Home biohacker: Creating deadly human pathogens ‘is not that easy’

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Image credit: Andrew Tarantola

Using the handy tools sent in [the ODIN’s Genetk Design Kit], I was set to re-engineer some nonpathogenic E. coli in my kitchen. That might sound terrifying; surely journalists shouldn’t be trusted to build superbugs. Relax. The lab-created strain provided in the kit was developed to be easy to engineer and does not live in the wild.

I made two batches of genetically engineered bacteria. The genomes of E. coli consist of about 4 million DNA base pairs; the goal of this experiment was to change just one of those, which should be enough to allow the bacteria to resist the streptomycin.

More than 60 hours later, by squinting hard, I detected a few tiny scattered colonies on one of the antibiotic-infused plates doused with bacteria from the first transformation batch. As recommended by The ODIN—even though the E. coli I was working with is non-pathogenic—I then sterilized all the plates by dousing them with a bleach solution. While my experiment posed no danger to public health, some worry DIY CRISPRing could create deadly pandemics. But sextillions of daily natural experiments suggest that creating human pathogens is not that easy. Plus, vastly more researchers will be developing beneficial uses of CRISPR, including early warning diagnostics and treatments enabling us to counter any future pandemics.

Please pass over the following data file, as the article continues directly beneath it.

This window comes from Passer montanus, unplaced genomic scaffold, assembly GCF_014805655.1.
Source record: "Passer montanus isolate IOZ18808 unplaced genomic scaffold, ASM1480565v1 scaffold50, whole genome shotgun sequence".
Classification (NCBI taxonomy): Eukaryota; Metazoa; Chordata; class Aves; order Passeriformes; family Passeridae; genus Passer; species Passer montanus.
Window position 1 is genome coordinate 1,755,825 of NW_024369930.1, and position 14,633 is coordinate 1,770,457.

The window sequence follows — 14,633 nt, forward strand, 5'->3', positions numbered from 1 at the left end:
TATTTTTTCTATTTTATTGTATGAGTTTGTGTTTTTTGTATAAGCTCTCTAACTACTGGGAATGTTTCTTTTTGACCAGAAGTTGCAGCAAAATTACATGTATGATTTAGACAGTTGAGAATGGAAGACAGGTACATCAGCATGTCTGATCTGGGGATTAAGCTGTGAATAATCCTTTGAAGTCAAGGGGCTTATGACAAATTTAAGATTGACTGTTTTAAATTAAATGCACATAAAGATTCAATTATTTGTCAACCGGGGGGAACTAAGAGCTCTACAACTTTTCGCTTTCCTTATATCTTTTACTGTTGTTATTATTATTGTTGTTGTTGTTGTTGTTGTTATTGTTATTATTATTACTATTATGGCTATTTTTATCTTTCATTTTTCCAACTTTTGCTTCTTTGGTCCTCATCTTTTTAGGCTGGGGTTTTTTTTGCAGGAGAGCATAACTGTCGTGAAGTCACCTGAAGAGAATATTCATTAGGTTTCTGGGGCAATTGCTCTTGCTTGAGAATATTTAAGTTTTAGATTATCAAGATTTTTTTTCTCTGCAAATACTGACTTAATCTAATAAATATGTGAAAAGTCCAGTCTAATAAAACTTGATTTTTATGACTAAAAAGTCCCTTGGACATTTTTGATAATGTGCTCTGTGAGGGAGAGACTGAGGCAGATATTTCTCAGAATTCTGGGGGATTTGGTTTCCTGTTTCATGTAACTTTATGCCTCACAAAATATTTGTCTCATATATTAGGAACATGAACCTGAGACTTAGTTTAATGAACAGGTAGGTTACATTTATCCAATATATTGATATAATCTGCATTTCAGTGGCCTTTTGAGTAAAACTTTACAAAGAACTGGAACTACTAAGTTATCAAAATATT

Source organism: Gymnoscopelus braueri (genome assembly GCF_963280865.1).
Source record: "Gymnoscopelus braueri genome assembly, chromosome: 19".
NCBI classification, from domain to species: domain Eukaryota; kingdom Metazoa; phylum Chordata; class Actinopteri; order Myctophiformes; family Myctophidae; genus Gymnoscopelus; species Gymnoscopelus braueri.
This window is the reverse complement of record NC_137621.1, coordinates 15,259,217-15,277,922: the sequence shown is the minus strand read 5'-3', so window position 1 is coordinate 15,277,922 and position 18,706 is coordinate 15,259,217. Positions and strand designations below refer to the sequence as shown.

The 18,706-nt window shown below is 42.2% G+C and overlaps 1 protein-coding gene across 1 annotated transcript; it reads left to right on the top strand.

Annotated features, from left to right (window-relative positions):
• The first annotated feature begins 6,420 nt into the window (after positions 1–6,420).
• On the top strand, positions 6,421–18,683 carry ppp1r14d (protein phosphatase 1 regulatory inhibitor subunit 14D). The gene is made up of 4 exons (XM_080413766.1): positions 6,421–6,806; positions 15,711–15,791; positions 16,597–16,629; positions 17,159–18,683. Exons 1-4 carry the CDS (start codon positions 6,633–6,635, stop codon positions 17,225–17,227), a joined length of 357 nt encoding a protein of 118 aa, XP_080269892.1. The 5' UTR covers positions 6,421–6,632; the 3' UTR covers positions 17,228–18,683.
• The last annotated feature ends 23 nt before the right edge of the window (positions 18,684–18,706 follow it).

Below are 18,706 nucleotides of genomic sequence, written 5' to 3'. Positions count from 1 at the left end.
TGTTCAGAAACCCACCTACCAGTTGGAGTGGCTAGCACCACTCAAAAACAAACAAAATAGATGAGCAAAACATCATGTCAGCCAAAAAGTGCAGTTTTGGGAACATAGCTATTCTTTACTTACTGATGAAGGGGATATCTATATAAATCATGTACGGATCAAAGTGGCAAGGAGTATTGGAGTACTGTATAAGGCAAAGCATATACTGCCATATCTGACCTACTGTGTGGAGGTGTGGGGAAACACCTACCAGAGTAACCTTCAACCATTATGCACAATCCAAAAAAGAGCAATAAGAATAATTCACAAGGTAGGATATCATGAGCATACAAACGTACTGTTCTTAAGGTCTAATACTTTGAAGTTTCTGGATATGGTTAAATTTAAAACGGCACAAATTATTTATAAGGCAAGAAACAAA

Related article:  'Stupidity-inducing environment': Are we getting dumber?

Read full, original post: Adventures in Home Biohacking with CRISPR

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